Lee H. Badman

Network Computing Blogger

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Where the Cloud Touches Down: Simplifying Data Center Infrastructure Management

Thursday, July 25, 2013
10:00 AM PT/1:00 PM ET

In most data centers, DCIM rests on a shaky foundation of manual record keeping and scattered documentation. OpManager replaces data center documentation with a single repository for data, QRCodes for asset tracking, accurate 3D mapping of asset locations, and a configuration management database (CMDB). In this webcast, sponsored by ManageEngine, you will see how a real-world datacenter mapping stored in racktables gets imported into OpManager, which then provides a 3D visualization of where assets actually are. You'll also see how the QR Code generator helps you make the link between real assets and the monitoring world, and how the layered CMDB provides a single point of view for all your configuration data.

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A Network Computing Webinar:
SDN First Steps

Thursday, August 8, 2013
11:00 AM PT / 2:00 PM ET

This webinar will help attendees understand the overall concept of SDN and its benefits, describe the different conceptual approaches to SDN, and examine the various technologies, both proprietary and open source, that are emerging. It will also help users decide whether SDN makes sense in their environment, and outline the first steps IT can take for testing SDN technologies.

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Share And Share Alike With HomePipe

These days, we’ve got cloud-based applications, file storage and a growing host of capabilities that live in the murkiness of the Internet, waiting for us to invoke them from our networked devices. Then there’s HomePipe, which puts an interesting twist on sharing files across your own device fleet. But is HomePipe ready for the business network world? That probably depends on your sense of adventure and willingness to try new ways of doing things.

Whether you are a user of Google Docs or a subscriber to any one of several online backup services, you have made use of the cloud. And when the topic of file sharing among far-flung and dissimilar devices is at hand, thoughts generally tend to include some sort of hosted repository in a data center somewhere beyond the bounds of what we need to really understand as technology users. HomePipe is different in that it acts more like a "sharing broker" than anything else, establishing a relational framework between permitted devices where some clever interactions take place.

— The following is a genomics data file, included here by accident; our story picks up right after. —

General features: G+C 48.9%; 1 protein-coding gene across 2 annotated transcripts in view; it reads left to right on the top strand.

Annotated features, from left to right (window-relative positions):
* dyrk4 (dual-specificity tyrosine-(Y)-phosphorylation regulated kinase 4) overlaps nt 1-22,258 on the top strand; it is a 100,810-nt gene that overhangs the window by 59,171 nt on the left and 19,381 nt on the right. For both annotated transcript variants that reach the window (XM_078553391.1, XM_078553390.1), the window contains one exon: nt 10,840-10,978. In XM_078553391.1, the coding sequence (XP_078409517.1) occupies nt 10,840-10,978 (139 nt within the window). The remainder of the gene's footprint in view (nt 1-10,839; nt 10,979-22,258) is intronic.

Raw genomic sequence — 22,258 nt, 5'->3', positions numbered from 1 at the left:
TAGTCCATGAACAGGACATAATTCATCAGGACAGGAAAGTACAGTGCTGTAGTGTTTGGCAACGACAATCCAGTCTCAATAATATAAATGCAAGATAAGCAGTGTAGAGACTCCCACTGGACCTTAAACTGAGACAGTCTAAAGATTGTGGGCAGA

Before I recently became a HomePipe user, I had the chance to be introduced to the service by Chris Hopen, HomePipe’s CEO. Hopen was pivotal to the development of the SSL-VPN space, and elements of that come through fairly obviously as you consider the security and operational feel of HomePipe. Though Hopen conceded that many of the "Hey, can HomePipe do_____?" questions that I had map to development features not yet available, the substance that HomePipe delivers today does provoke thought.

The quick and dirty goes like this: For whatever devices that you want to participate in file sharing, you install a very small agent and set appropriate permissions. The cloud is used only as a secure pathway and rules-of-use enforcer between devices. From there, you have speedy (compression and traffic optimization at play) access to view, stream, edit and whatever else you want to do from files on a given device from another device. Who needs Pandora when you can stream your home library when on the road?

It’s important to also understand what HomePipe is not. There is no cloud-based storage or file synchronization. Your files stay where they are, on each one of your own devices, and become more like mapped drives that negate the need for replication and synchronization. That comes with a downside--no real file backup of any sort is present, as would be with cloud-based file sharing. At the same time, most businesses will otherwise back up their machines, so perhaps this isn’t that big of a deal beyond the individual user use case.

It was impressive to quickly bring a few PCs, an iPad and my Droid smartphone all into my HomePipe account. I found the snappy new interconnection to be pretty handy, and it has already cut down on my VPN/remote desktop addiction.

HomePipe has a free edition that allows 10 users monthly, or a $24 standard edition aimed at individuals. There are group and site licensing options, but I can’t quite reconcile in my mind how I’d make use of HomePipe beyond perhaps a department with mobile users. File navigation is fairly intuitive, but the absence of a search feature (on the roadmap) could be enough reason to keep HomePipe from gaining traction as a legitimate business application. At the same time, I’m finding myself becoming quite fond of HomePipe as I move among a lot of devices in a single day.

At the time of publication, HomePipe is not a client of and has no business relationship with Lee Badman.

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